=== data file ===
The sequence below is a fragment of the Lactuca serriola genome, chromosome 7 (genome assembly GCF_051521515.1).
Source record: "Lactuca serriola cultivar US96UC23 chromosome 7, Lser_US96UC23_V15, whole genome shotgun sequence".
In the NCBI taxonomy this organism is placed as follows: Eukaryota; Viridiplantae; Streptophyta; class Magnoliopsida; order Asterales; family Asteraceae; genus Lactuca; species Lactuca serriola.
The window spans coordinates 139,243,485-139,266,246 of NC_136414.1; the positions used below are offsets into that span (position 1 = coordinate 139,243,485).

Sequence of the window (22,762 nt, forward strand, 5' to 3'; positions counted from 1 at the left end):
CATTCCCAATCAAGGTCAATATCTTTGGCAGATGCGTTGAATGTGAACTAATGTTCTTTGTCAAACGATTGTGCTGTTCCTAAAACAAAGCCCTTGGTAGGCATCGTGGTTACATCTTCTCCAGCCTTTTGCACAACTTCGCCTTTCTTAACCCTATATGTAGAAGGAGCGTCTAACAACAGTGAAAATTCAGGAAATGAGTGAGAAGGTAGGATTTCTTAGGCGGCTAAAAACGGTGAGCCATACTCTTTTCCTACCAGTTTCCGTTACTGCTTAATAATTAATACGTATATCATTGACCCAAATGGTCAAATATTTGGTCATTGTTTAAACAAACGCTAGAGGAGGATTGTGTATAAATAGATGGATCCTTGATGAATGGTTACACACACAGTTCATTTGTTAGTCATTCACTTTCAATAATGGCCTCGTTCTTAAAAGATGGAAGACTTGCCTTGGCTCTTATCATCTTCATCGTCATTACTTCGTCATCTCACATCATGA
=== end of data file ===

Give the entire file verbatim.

The sequence below is a fragment of the Lactuca serriola genome, chromosome 7 (genome assembly GCF_051521515.1).
Source record: "Lactuca serriola cultivar US96UC23 chromosome 7, Lser_US96UC23_V15, whole genome shotgun sequence".
In the NCBI taxonomy this organism is placed as follows: Eukaryota; Viridiplantae; Streptophyta; class Magnoliopsida; order Asterales; family Asteraceae; genus Lactuca; species Lactuca serriola.
The window spans coordinates 139,243,485-139,266,246 of NC_136414.1; the positions used below are offsets into that span (position 1 = coordinate 139,243,485).

Sequence of the window (22,762 nt, forward strand, 5' to 3'; positions counted from 1 at the left end):
CATTCCCAATCAAGGTCAATATCTTTGGCAGATGCGTTGAATGTGAACTAATGTTCTTTGTCAAACGATTGTGCTGTTCCTAAAACAAAGCCCTTGGTAGGCATCGTGGTTACATCTTCTCCAGCCTTTTGCACAACTTCGCCTTTCTTAACCCTATATGTAGAAGGAGCGTCTAACAACAGTGAAAATTCAGGAAATGAGTGAGAAGGTAGGATTTCTTAGGCGGCTAAAAACGGTGAGCCATACTCTTTTCCTACCAGTTTCCGTTACTGCTTAATAATTAATACGTATATCATTGACCCAAATGGTCAAATATTTGGTCATTGTTTAAACAAACGCTAGAGGAGGATTGTGTATAAATAGATGGATCCTTGATGAATGGTTACACACACAGTTCATTTGTTAGTCATTCACTTTCAATAATGGCCTCGTTCTTAAAAGATGGAAGACTTGCCTTGGCTCTTATCATCTTCATCGTCATTACTTCGTCATCTCACATCATGA